In 2005 she undertook an examination of the status of digital repositories in collaboration with Sheila Anderson. This helped lay the foundations of our programmes of work in this area. In 2006 she wrote the Repositories Roadmap with Andy Powell of the Eduserv Foundation. Andy had previously worked alongside Rachel at UKOLN where they were both Assistant Directors. As referred to above she recently reviewed this roadmap for us. These reports have had significant impact on the JISC investment in the area of repositories.

The Augmenting Interoperability across Scholarly Repositories meeting was held in New York in 2006, hosted by the Mellon Foundation and Microsoft. It focused on common areas of key interoperability and Rachel was a major contributor to that meeting. She presented on what was termed the ‘put’ interface. After discussion amongst colleagues in the UK, including CETIS, this was seen as a key technical solution to the population of repositories. What resulted from this was the creation of the SWORD protocol (Simple Web-service Offering Repository Deposit). This work continues to date and has had wide adoption, well beyond repositories.

When we returned from the New York meeting we were very aware of the significance that Hebert Van De Sompel’s work on OAI-ORE would have in terms of interoperability across repository content. Our funding timetable did not match direct involvement at that stage and Rachel and I discussed how we could try and ensure the UK digital repository community could continue discussion and be engaged in the issues of common repository interfaces and specifications. This resulted in the establishment of the Common Repositories Interface Group (CRIG) led by Jim Downing and Les Carr. The course of the Group changed somewhat but it has been the basis of discussions around specifications and the Dev8D event that proved to be very successful.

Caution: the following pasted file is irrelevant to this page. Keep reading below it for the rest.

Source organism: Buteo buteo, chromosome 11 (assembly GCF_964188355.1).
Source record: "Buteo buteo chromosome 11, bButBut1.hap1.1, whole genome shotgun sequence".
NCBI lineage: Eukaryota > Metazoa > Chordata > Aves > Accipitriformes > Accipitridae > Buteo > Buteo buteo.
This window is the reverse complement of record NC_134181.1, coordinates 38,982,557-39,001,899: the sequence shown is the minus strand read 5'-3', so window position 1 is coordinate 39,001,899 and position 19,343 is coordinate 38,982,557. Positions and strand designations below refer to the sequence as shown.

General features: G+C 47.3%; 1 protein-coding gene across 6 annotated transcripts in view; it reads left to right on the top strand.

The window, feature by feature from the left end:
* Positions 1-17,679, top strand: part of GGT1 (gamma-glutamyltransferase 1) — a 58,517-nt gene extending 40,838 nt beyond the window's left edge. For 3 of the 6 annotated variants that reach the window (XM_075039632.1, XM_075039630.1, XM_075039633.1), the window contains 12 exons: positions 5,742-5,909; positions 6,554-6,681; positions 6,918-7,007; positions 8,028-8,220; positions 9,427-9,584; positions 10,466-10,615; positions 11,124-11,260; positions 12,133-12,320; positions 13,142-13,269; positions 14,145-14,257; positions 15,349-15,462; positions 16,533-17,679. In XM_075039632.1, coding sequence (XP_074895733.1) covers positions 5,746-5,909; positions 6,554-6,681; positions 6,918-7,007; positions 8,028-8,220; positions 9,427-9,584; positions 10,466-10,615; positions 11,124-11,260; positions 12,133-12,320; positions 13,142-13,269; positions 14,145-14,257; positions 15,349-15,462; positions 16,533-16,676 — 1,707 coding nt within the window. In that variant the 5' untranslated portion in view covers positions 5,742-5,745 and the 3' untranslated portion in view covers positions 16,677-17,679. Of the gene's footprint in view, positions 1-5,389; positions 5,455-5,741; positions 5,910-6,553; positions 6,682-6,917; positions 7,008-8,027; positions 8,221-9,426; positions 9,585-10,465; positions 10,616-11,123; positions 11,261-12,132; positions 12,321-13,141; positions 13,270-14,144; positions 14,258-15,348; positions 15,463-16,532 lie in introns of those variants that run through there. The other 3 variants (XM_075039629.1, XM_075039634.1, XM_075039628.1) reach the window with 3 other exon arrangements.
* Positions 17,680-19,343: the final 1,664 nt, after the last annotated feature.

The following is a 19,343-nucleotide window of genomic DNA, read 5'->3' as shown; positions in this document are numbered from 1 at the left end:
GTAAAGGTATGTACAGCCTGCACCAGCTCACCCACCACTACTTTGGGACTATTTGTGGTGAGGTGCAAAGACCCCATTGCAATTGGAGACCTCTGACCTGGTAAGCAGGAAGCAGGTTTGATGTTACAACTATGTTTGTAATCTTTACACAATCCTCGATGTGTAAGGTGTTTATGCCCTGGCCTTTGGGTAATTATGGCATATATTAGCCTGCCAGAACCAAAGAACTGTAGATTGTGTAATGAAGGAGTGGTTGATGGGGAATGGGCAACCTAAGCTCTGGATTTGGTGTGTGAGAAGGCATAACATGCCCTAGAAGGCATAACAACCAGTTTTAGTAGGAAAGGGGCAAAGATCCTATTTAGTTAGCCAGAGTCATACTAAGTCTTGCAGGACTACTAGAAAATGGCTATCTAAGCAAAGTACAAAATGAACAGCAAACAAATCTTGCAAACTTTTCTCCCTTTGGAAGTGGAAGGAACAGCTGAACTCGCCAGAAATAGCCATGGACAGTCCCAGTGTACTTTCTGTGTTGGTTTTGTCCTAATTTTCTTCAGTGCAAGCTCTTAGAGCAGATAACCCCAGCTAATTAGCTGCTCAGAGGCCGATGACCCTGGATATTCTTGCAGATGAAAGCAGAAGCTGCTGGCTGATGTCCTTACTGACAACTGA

Rachel’s influence is still present in a lot of the work we now have underway. She was always robust and willing to be critical, and she would always pull out the stops to help when we might be up against it in terms of time for the issue of funding calls. As recently as December 2008 she gave our “12/08” circular a critical eye and improved it immensely prior to it’s issue. We are lucky to have worked with Rachel and to have benefited from her expertise, humour and friendship. We miss her.

Our thoughts are with her family and friends.

Rachel’s publications.

[edit: I have seen a number of tributes to Rachel, Stu Weibel’s mentions a phrase that really does remind me of Rachel, “Hang on…” she did often use it when she was questioning something.]

One thought on “Rachel Heery

  1. Amanda

    A great tribute to one Rachel from another. My path only crossed Rachel’s a few times, but she had a real force of character that made her instantly memorable. I recall being in a meeting at UKOLN with her and Andy Powell in 2001 where they were disagreeing in a very strident manner with each other and I found myself being amazed that they both represented the same organisation (given the complete lack of a ‘party line’!).

    Certainly she was not one to back down in a fight. I’m sorry that she lost this last one.